Outside of hypnosis. (1) SEA is a rite of passage exam it helps children prepared for university and the years of studying ahead.
    (2) Children get the opportunity to win scholarships, from Kamla 400 to Rowley 100 and 300 through “means test”..(. to help the losers) (3) My cousin children won scholarships and 3 are training as medical doctors one as a computer engineer. Another one on my uncle side is abroad studying, he is another scholarship winner. Smart children.
    (4) The exam gives the educators the opportunity to pick the “cream of the crop”. You don’t want a “C” student as a medical doctor or civil engineer or worst a politician (I digress here). (5) SEA is recognized educational standard across the Caribbean. (6) If there is the normalized system as many are suggesting, who will recognize the grade. If it is a Caribbean grading system it carries “more weight” as opposed to just a Trinidad grading system. (7) SEA came as a replacement to O and A level exams. All this talk about it coming from colonialism is misdirected and uneducated “fuh fah Ra”. It is a Caribbean standard exam.

    What can be done to SEA is a to remodel the system. To throw the baby out with the bath water because of perceived difficulties is narrow minded and short sighted. SEA worked for my cousin children all with high level in academia. Of course some of my cousin children did not make the high grades. But who is going to pick up the garbage (highly undervalued profession), work as a carpenter, mason etc. All our fingers are not equal, we need the rich as well as the poor. The educated as well as the faith filled uneducated. It should not be a “for or against” scenario. Keep the SEA and stop stressing over it. My perception is the PNM will get rid of it because “Great is the PNM”.

    1. Overcoming education inequality. Interesting topic with worldwide relevance. Coming from a family where both my parents were illiterate, and a graduate of one the cow pen schools in South Trinidad I feel I have sufficient experience to shed some light on this subject. In any education system at every level there are four main players- the child, the parent(s), the teachers, and the Government.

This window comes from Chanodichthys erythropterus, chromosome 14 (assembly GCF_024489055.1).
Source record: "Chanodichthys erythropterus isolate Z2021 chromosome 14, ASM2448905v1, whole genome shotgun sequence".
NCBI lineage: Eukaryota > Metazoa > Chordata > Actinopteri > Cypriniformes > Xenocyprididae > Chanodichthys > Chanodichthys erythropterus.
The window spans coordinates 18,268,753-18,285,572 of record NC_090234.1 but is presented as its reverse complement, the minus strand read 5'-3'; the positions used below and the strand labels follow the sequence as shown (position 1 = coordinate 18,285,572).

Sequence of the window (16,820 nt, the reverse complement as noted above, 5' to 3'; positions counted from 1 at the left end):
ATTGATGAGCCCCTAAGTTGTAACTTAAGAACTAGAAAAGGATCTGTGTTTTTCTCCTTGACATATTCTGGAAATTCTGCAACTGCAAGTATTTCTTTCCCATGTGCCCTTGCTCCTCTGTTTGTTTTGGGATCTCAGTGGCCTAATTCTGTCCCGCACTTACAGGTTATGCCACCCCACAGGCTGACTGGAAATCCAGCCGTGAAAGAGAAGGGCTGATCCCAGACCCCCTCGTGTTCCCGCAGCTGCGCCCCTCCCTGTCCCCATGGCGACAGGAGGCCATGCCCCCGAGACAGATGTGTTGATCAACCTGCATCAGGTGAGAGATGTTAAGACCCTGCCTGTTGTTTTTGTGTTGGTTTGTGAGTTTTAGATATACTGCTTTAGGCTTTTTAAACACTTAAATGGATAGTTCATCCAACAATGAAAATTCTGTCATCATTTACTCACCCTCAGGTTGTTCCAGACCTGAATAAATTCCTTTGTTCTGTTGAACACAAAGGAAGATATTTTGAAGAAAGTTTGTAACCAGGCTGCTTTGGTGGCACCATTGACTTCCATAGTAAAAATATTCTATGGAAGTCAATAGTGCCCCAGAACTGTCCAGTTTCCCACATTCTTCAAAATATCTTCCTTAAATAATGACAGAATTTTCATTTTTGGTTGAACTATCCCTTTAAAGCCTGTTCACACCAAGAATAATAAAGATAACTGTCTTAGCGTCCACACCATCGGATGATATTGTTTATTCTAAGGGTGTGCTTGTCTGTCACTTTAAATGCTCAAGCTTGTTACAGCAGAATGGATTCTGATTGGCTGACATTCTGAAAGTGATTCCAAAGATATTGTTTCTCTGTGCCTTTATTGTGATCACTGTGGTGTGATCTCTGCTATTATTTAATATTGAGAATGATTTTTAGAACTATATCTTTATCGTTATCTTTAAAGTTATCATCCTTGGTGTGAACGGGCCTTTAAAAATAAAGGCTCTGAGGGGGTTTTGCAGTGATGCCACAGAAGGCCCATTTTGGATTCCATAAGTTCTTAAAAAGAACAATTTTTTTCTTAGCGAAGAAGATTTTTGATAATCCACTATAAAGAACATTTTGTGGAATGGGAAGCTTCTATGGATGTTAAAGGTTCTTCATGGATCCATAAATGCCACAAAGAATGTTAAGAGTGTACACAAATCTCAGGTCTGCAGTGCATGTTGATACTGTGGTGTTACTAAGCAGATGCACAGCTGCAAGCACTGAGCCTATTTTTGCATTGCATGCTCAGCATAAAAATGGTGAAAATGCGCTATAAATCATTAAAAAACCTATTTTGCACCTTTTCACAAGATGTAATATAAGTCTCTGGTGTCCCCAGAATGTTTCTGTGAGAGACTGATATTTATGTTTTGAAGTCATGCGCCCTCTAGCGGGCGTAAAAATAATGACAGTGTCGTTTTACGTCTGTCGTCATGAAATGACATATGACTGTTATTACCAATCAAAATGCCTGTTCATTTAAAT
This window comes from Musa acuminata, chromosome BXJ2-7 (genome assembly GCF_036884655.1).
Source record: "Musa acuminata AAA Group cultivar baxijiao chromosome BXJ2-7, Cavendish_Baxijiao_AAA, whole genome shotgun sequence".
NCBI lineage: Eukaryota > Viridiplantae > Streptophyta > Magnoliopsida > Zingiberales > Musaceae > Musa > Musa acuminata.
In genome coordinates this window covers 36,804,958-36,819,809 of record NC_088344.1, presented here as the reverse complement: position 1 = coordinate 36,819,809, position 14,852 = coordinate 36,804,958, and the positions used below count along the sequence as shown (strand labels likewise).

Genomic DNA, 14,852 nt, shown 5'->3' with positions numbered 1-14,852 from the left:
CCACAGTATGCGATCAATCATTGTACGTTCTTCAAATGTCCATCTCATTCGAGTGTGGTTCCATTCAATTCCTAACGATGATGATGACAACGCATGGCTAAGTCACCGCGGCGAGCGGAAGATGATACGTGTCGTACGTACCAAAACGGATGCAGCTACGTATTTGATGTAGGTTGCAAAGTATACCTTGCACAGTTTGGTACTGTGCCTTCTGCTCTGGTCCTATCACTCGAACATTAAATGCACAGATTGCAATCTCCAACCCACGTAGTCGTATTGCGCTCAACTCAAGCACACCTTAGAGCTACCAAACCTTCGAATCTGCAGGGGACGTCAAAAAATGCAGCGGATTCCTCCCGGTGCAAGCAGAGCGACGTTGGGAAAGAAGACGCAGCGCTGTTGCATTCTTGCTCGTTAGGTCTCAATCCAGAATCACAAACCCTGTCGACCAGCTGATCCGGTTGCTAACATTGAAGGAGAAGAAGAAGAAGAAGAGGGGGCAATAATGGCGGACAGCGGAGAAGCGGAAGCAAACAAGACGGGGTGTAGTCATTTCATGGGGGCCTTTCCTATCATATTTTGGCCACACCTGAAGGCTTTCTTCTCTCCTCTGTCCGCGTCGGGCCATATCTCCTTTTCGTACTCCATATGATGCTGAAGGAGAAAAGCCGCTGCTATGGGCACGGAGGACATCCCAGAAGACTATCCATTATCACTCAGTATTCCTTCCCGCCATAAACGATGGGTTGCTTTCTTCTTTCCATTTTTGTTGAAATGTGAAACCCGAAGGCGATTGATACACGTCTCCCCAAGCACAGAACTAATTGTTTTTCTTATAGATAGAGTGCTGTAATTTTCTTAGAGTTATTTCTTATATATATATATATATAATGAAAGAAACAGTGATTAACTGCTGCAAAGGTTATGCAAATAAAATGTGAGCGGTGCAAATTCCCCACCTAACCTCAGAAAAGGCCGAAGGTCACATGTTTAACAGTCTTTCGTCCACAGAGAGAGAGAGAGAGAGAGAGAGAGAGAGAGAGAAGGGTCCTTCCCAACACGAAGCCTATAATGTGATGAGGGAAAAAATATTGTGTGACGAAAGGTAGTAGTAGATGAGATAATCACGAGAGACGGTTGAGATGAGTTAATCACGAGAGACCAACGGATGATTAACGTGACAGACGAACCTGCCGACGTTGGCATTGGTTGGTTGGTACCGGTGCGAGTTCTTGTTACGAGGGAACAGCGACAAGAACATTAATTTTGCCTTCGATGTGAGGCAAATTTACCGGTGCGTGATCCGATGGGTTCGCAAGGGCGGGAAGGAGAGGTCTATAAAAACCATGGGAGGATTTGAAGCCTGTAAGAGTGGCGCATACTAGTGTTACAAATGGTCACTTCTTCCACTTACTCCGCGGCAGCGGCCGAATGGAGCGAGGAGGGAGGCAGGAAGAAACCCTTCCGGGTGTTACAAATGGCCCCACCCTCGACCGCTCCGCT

The earliest education starts in the home, learning colours, tying shoelaces, the alphabet, counting to ten, playing games etc. Parents who devote time to teach their children these rudimentary skills will have children who are more successful when they enter primary school and these children will enjoy learning and fit in better with their peers.

      At this stage the role of the teachers and the Government start becoming more important. The government needs to ensure that all primary schools and the teachers in these schools meet certain minimum standards. The same goes for secondary schooling. If there are no minimum standards then inequality sets. At these two levels, parental involvement in their child’s education is crucial, since there are many distractions which we are all familiar with.

      At the secondary level having adequate resources is essential. At this level every student needs a computer. If the parents cannot provide one then then the school needs to supply one. This is where the govt comes in again to provide the funding to ensure that all secondary schools are adequately resourced with computers, labs, music programs, sporting equipment etc. If not more inequality.

      More to the point. In order to minimize education inequality, everyone involved needs to take their responsibilities seriously and pull their weight. The parents, the students, the teachers and the Government.